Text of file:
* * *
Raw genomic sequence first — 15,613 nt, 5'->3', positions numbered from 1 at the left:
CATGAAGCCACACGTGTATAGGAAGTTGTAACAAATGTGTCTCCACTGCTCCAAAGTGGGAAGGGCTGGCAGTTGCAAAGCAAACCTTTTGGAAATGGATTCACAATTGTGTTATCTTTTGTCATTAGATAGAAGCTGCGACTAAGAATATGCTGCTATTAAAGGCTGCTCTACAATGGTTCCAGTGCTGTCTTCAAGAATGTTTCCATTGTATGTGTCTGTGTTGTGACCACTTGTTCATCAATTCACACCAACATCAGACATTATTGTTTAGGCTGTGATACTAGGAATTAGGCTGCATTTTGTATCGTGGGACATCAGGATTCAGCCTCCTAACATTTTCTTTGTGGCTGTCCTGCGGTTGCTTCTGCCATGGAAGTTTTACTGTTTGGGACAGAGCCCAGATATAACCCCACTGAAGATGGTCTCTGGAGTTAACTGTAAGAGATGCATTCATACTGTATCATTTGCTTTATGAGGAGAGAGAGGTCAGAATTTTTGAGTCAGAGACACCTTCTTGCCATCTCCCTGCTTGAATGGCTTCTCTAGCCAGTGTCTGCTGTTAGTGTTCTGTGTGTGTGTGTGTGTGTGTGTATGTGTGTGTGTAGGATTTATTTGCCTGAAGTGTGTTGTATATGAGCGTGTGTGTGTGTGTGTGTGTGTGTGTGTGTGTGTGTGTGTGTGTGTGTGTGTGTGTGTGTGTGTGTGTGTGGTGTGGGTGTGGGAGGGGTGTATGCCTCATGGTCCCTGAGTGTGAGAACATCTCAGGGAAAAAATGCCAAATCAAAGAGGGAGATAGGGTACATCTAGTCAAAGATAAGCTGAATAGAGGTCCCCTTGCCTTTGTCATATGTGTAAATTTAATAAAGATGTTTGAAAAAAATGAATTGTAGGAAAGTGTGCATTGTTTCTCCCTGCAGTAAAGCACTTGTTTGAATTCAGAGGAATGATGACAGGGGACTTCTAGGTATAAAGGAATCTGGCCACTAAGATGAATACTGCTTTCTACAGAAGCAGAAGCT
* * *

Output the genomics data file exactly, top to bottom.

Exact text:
Raw genomic sequence first — 15,613 nt, 5'->3', positions numbered from 1 at the left:
CATGAAGCCACACGTGTATAGGAAGTTGTAACAAATGTGTCTCCACTGCTCCAAAGTGGGAAGGGCTGGCAGTTGCAAAGCAAACCTTTTGGAAATGGATTCACAATTGTGTTATCTTTTGTCATTAGATAGAAGCTGCGACTAAGAATATGCTGCTATTAAAGGCTGCTCTACAATGGTTCCAGTGCTGTCTTCAAGAATGTTTCCATTGTATGTGTCTGTGTTGTGACCACTTGTTCATCAATTCACACCAACATCAGACATTATTGTTTAGGCTGTGATACTAGGAATTAGGCTGCATTTTGTATCGTGGGACATCAGGATTCAGCCTCCTAACATTTTCTTTGTGGCTGTCCTGCGGTTGCTTCTGCCATGGAAGTTTTACTGTTTGGGACAGAGCCCAGATATAACCCCACTGAAGATGGTCTCTGGAGTTAACTGTAAGAGATGCATTCATACTGTATCATTTGCTTTATGAGGAGAGAGAGGTCAGAATTTTTGAGTCAGAGACACCTTCTTGCCATCTCCCTGCTTGAATGGCTTCTCTAGCCAGTGTCTGCTGTTAGTGTTCTGTGTGTGTGTGTGTGTGTGTGTATGTGTGTGTGTAGGATTTATTTGCCTGAAGTGTGTTGTATATGAGCGTGTGTGTGTGTGTGTGTGTGTGTGTGTGTGTGTGTGTGTGTGTGTGTGTGTGTGTGTGTGTGTGTGTGTGGTGTGGGTGTGGGAGGGGTGTATGCCTCATGGTCCCTGAGTGTGAGAACATCTCAGGGAAAAAATGCCAAATCAAAGAGGGAGATAGGGTACATCTAGTCAAAGATAAGCTGAATAGAGGTCCCCTTGCCTTTGTCATATGTGTAAATTTAATAAAGATGTTTGAAAAAAATGAATTGTAGGAAAGTGTGCATTGTTTCTCCCTGCAGTAAAGCACTTGTTTGAATTCAGAGGAATGATGACAGGGGACTTCTAGGTATAAAGGAATCTGGCCACTAAGATGAATACTGCTTTCTACAGAAGCAGAAGCT